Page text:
In the wake of last week’s Eurogroup impasse, European officials are mulling a plan B for Greece that would sideline the International Monetary Fund, curb debt relief and reduce the need for austerity after 2019, Kathimerini understands.
According to sources, European officials have already started discussing an alternative plan that could be put into effect in the fall, after September elections in Germany, which have made Berlin cautious of any politically contentious moves.
The plan being considered would ensure that the IMF is no longer in the “driving seat of the Greek bailout program,” the sources said, adding that it would offer Greece less debt relief than it had hoped for but also less austerity in 2019 onward, after the current bailout has expired.
That would mean Athens could revoke some of the tough austerity measures it pushed through Parliament last month. The pension cuts and tax increases are due to come into effect in 2019 and 2020 respectively.
However, a worse deal for Greece as regards debt relief would be a hard sell for the government of Prime Minister Alexis Tsipras, who has basically reneged on all pre-election promises and is keen to deliver something concrete with respect to the country’s debt. His government has already started shifting its narrative away from an insistence on a “comprehensive solution on the debt” to a “solution that will pave the way for accessing the markets.”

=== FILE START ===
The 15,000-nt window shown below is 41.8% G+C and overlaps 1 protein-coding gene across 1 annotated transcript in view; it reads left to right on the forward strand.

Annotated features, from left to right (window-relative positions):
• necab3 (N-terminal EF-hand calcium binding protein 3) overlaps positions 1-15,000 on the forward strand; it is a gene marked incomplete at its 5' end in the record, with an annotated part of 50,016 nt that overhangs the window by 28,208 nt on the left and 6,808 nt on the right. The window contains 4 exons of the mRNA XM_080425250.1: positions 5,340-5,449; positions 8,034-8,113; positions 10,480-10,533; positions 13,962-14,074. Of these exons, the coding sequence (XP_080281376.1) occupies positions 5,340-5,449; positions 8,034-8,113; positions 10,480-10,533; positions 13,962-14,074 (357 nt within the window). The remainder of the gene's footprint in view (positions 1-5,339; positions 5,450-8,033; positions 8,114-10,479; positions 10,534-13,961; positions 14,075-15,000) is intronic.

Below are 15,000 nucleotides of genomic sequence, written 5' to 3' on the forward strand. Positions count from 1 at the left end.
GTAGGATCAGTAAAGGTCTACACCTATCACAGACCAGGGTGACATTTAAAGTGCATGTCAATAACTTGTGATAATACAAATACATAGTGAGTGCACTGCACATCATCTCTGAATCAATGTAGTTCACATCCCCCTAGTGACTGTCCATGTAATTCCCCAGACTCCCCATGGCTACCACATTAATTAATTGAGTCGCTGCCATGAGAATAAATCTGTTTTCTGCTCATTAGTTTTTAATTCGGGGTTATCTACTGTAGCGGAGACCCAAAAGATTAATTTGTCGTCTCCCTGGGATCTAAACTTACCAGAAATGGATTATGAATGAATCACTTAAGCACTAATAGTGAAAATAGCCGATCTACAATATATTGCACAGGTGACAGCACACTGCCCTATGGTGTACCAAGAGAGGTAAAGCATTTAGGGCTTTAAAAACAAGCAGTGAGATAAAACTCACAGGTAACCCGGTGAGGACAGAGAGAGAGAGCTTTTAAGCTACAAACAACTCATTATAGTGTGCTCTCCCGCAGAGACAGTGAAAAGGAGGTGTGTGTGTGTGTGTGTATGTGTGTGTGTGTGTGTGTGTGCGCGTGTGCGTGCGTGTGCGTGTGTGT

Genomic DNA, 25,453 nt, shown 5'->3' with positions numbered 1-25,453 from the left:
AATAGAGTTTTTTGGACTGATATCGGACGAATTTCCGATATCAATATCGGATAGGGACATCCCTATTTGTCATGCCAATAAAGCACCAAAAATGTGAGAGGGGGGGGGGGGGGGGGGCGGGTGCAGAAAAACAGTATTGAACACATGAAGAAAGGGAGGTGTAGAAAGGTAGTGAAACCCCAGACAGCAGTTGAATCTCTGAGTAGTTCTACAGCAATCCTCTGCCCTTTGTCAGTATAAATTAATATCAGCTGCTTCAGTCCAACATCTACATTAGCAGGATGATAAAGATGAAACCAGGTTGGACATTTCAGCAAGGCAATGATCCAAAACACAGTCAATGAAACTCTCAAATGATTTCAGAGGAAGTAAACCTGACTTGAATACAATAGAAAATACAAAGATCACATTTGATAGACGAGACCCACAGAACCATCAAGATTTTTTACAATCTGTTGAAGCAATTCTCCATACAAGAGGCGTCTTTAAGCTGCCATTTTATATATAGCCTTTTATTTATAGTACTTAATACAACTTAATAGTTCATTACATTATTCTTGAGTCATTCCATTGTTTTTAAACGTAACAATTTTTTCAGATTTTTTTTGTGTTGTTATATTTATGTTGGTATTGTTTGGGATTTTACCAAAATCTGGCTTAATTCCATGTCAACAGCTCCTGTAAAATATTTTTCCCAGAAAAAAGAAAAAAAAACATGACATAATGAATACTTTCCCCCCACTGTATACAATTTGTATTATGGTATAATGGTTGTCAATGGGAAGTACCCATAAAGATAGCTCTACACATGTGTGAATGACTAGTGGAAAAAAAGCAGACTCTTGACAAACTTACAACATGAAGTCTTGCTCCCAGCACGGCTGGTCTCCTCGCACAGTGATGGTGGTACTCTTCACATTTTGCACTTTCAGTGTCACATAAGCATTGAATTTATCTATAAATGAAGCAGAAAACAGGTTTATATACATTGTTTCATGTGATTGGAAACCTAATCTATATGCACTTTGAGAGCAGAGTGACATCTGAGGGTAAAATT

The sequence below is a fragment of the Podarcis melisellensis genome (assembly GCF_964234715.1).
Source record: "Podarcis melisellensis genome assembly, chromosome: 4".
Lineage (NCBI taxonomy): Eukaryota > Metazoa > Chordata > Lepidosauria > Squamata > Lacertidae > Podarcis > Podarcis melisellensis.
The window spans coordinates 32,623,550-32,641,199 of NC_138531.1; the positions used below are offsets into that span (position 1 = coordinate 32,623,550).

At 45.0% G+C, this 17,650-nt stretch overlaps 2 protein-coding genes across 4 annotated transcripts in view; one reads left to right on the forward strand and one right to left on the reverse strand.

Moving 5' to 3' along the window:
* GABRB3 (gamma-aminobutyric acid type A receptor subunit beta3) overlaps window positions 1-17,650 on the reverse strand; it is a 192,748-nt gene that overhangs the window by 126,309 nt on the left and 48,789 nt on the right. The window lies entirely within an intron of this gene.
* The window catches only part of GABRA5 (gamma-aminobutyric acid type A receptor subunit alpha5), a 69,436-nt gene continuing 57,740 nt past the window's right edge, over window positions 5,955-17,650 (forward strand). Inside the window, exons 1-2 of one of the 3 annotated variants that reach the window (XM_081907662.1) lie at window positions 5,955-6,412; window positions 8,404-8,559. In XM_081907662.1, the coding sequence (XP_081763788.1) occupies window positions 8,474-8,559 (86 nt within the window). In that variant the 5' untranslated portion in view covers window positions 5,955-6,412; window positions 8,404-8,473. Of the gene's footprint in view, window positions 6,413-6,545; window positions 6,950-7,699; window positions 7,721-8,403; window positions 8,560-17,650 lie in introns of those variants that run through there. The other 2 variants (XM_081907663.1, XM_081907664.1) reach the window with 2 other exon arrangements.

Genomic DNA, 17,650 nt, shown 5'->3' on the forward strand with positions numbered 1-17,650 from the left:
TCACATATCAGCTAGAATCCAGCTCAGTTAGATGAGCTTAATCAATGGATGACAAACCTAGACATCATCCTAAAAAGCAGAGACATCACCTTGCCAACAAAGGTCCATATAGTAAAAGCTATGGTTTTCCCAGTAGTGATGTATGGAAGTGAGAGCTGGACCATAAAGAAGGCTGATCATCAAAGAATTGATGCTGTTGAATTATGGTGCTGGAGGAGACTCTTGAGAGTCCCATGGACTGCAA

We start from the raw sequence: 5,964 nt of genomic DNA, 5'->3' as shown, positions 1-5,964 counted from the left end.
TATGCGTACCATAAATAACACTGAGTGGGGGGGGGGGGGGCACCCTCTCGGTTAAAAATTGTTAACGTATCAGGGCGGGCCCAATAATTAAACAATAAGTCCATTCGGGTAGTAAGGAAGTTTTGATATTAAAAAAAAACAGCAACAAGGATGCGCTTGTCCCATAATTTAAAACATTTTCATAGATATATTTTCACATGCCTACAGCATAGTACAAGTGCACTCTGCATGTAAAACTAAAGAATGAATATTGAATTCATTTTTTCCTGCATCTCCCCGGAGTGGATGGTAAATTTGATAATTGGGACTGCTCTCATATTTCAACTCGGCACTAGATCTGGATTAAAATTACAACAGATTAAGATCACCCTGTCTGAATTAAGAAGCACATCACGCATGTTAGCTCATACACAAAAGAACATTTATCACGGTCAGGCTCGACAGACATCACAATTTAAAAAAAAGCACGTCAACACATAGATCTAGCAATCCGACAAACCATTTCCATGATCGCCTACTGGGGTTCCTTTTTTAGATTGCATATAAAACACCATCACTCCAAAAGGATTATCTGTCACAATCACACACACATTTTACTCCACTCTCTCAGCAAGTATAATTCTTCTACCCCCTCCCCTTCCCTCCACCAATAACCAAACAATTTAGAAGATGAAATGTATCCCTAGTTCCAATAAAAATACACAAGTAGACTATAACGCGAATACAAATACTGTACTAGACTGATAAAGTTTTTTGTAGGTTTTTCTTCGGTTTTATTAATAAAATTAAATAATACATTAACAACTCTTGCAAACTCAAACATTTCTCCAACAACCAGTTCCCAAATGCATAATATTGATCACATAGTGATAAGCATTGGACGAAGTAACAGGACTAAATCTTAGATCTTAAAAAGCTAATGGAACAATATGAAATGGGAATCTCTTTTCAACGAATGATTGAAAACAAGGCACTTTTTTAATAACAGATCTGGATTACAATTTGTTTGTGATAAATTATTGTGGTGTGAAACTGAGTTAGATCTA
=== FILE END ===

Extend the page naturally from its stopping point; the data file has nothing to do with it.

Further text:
Athens is still expected to make one last push for a deal at a Eurogroup summit on June 15. According to sources, Tsipras will aim to broach the issue at a subsequent summit of European Union leaders on June 22 if no solution transpires at the Eurogroup, as is expected. The Greek leader has already secured the support of French President Emmanual Macron for such a discussion to take place, sources say.
Earlier this week German Finance Minister Wolfgang Schaeuble hit out at Tsipras, claiming the leftist premier has not shifted the burden of austerity away from poorer Greeks as he had pledged and that party influence in the public administration has increased, not decreased, during his time in government.
Tsipras did not respond in person but a government source issued a terse response. “The responsibility of Schaeuble in managing the Greek crisis has been recorded historically,” the source said. “There is no point in his ascribing it to others.”